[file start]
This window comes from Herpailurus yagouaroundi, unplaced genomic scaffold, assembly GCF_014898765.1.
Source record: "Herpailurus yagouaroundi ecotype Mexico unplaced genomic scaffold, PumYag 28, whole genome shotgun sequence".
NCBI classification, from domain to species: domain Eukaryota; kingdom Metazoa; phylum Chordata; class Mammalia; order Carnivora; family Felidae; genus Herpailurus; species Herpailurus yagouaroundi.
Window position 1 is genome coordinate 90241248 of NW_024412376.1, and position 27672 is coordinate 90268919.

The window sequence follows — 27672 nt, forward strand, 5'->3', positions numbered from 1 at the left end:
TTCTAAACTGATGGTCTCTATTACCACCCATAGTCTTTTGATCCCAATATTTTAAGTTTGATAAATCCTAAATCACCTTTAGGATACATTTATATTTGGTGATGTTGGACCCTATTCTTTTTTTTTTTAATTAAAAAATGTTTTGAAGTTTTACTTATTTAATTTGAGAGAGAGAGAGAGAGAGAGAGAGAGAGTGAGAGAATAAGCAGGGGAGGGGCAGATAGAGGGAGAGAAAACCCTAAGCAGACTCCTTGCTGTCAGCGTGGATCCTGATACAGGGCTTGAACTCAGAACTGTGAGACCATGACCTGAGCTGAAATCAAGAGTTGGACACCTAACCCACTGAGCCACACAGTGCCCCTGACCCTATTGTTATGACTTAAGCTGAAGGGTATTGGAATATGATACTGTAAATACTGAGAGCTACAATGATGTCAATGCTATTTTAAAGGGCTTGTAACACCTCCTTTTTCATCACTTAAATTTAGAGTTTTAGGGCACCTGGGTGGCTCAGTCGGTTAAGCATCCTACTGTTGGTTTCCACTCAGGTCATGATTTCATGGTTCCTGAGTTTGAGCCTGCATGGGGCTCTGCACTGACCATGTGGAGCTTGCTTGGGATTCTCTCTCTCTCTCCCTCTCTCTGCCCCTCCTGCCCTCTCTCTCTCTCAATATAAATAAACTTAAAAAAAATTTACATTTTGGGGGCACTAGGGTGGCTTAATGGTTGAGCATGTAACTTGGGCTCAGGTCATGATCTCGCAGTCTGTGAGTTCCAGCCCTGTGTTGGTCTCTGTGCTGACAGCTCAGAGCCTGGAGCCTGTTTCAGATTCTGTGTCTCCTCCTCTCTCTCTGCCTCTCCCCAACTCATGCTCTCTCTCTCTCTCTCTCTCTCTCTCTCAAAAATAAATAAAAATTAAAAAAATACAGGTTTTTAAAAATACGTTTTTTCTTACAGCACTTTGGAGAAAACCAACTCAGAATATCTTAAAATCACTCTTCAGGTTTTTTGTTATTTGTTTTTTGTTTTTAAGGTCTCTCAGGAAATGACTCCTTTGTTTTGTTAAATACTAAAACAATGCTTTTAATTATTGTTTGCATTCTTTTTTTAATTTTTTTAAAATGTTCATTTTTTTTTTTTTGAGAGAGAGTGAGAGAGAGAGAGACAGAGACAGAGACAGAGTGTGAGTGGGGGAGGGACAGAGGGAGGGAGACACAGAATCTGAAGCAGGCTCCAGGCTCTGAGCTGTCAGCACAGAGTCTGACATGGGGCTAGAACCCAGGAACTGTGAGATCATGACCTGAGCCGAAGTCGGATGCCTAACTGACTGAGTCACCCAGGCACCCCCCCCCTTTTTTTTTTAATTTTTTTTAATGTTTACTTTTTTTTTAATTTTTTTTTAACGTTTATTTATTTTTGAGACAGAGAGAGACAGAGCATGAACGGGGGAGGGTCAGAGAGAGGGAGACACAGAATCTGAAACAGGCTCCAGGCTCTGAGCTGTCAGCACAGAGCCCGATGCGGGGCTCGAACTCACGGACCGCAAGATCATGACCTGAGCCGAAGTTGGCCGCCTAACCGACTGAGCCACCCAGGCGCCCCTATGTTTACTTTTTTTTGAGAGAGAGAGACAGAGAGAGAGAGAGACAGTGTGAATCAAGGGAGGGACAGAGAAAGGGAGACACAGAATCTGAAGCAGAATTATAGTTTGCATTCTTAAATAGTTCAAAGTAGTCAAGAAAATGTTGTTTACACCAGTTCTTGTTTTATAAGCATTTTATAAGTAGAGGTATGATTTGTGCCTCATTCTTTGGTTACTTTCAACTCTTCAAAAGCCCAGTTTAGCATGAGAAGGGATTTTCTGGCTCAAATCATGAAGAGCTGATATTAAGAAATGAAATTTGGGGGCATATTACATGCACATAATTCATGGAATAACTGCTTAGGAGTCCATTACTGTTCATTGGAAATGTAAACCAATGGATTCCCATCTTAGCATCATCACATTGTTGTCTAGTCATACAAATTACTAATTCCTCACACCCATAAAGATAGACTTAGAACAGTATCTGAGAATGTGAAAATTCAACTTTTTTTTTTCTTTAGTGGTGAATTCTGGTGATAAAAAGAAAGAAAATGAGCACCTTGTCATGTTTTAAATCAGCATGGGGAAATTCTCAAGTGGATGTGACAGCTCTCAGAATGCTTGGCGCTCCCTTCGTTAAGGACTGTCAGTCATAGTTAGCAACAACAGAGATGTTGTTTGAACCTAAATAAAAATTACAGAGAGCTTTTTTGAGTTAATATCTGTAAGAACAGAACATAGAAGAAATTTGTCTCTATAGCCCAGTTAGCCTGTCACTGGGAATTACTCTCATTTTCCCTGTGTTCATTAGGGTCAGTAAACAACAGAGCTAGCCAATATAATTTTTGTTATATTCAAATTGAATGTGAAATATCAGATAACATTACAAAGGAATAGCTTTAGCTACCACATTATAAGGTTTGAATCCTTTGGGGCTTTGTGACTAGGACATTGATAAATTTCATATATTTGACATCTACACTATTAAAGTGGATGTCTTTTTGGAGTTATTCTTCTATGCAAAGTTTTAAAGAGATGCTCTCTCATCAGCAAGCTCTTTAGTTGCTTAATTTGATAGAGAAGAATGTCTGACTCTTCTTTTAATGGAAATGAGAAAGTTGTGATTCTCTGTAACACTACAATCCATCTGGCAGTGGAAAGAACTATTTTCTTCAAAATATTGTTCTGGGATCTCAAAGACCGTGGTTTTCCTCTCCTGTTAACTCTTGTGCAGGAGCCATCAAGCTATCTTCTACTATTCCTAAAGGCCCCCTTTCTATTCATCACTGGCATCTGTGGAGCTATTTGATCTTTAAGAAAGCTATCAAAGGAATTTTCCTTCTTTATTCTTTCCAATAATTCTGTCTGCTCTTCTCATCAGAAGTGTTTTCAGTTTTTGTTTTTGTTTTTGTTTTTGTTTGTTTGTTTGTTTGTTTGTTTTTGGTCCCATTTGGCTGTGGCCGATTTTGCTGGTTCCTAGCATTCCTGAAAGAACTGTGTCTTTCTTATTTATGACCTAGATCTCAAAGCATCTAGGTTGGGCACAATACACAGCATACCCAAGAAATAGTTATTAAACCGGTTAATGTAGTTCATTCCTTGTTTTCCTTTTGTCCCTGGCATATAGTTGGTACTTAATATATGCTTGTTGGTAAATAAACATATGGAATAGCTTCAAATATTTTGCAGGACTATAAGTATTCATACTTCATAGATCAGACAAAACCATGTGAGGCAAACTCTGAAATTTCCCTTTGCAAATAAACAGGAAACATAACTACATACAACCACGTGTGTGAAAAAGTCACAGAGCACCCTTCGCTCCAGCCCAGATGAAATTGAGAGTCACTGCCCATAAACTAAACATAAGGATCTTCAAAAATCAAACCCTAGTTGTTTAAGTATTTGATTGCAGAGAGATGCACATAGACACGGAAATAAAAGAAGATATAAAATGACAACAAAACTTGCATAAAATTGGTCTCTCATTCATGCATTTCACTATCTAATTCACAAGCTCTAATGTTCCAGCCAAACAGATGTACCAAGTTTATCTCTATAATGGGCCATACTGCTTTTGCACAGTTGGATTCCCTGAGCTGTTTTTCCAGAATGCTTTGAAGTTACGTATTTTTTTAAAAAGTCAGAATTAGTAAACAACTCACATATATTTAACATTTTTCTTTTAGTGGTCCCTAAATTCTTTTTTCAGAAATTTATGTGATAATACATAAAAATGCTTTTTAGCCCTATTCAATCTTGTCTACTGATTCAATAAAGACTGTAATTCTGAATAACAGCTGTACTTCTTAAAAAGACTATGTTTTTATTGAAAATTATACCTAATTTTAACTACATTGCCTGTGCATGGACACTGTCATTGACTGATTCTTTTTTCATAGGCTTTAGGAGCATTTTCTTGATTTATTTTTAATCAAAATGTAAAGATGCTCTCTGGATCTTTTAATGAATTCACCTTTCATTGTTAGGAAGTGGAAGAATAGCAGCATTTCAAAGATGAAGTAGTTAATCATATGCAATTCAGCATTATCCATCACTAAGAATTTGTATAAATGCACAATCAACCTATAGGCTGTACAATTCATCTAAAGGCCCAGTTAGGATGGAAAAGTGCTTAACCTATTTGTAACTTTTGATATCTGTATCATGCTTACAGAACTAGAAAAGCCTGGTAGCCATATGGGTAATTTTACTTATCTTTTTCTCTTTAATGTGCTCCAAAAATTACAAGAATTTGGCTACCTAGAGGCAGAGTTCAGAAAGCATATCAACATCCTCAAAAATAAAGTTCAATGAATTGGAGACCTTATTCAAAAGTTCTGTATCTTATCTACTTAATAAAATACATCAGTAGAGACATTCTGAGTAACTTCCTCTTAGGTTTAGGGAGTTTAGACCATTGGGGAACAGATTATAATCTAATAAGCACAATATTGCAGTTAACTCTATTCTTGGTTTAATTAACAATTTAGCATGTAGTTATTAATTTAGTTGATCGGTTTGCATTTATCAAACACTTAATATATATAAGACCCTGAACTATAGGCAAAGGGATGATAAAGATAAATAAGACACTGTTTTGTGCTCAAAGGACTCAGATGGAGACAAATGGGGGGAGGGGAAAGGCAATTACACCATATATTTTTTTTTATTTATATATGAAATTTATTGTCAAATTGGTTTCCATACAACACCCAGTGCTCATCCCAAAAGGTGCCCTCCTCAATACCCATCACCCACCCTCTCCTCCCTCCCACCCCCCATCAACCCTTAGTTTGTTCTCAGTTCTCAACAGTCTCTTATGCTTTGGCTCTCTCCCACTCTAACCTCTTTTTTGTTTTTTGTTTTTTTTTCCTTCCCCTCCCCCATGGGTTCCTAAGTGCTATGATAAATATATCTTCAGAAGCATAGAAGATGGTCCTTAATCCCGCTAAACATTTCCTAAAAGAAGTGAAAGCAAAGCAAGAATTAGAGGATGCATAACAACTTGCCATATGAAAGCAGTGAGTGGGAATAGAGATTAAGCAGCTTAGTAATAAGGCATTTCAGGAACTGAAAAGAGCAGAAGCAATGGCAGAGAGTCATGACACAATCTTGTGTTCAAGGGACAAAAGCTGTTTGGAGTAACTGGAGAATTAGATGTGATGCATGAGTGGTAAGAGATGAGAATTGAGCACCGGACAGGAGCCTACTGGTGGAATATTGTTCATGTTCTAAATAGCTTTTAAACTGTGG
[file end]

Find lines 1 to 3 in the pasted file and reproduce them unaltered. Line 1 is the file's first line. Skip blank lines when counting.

This window comes from Herpailurus yagouaroundi, unplaced genomic scaffold, assembly GCF_014898765.1.
Source record: "Herpailurus yagouaroundi ecotype Mexico unplaced genomic scaffold, PumYag 28, whole genome shotgun sequence".
NCBI classification, from domain to species: domain Eukaryota; kingdom Metazoa; phylum Chordata; class Mammalia; order Carnivora; family Felidae; genus Herpailurus; species Herpailurus yagouaroundi.